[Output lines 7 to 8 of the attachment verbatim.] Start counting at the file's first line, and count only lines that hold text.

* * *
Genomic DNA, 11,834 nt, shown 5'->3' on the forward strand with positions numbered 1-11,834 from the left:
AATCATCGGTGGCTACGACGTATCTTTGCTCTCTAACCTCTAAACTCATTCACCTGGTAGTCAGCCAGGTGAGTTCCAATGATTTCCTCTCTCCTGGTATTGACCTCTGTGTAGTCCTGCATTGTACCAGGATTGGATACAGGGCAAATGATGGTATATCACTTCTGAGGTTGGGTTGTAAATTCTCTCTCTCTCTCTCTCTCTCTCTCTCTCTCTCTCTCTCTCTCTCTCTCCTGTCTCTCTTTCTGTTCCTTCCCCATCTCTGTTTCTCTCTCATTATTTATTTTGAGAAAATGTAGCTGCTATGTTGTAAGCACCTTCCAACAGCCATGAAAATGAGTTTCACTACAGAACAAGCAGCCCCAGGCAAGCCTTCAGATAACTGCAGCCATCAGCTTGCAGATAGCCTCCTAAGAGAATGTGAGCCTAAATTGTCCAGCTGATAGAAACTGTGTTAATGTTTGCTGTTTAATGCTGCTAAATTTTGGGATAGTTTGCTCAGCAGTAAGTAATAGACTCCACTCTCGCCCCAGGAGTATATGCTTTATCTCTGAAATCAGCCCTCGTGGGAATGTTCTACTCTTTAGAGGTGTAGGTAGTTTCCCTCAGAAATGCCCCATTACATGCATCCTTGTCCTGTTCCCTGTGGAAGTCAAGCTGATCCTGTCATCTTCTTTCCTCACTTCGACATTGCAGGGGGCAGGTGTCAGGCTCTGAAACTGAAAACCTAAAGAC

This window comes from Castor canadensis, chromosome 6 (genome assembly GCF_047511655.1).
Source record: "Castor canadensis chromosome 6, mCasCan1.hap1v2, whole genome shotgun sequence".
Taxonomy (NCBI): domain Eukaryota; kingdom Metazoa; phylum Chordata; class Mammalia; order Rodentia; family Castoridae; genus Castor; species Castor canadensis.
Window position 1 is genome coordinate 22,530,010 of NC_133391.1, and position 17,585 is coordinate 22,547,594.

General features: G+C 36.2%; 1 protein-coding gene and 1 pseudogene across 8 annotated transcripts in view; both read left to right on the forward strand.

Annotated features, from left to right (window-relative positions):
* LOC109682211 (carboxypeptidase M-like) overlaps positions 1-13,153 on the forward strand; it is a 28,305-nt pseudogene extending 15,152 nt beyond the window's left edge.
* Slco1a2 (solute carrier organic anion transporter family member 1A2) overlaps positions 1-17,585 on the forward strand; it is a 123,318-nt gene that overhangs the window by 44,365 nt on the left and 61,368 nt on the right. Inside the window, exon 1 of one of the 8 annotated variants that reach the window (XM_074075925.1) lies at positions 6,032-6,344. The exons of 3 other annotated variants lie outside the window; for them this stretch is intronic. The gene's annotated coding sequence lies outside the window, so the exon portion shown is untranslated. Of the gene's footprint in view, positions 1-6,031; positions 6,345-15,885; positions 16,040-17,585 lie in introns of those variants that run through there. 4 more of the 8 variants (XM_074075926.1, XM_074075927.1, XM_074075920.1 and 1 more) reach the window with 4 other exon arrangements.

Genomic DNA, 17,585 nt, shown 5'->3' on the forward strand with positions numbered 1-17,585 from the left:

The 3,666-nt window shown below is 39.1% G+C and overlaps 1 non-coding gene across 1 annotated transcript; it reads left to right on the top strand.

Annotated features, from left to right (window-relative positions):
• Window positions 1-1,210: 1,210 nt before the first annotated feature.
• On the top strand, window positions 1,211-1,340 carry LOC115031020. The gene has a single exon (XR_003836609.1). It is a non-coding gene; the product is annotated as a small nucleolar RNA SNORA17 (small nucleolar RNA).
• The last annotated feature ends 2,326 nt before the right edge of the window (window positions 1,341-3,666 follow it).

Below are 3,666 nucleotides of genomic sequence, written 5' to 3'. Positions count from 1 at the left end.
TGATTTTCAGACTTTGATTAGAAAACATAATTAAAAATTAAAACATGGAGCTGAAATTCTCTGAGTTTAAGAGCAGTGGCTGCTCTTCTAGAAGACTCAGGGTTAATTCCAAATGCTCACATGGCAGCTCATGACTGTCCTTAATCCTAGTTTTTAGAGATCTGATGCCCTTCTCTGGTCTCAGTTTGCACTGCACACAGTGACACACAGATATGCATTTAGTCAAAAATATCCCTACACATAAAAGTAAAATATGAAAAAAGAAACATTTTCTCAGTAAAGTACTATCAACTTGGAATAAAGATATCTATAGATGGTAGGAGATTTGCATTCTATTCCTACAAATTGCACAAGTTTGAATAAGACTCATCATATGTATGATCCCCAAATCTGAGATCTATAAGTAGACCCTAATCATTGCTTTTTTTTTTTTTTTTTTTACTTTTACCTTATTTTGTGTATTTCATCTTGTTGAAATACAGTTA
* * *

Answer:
General features: G+C 36.2%; 1 protein-coding gene and 1 pseudogene across 8 annotated transcripts in view; both read left to right on the forward strand.

Annotated features, from left to right (window-relative positions):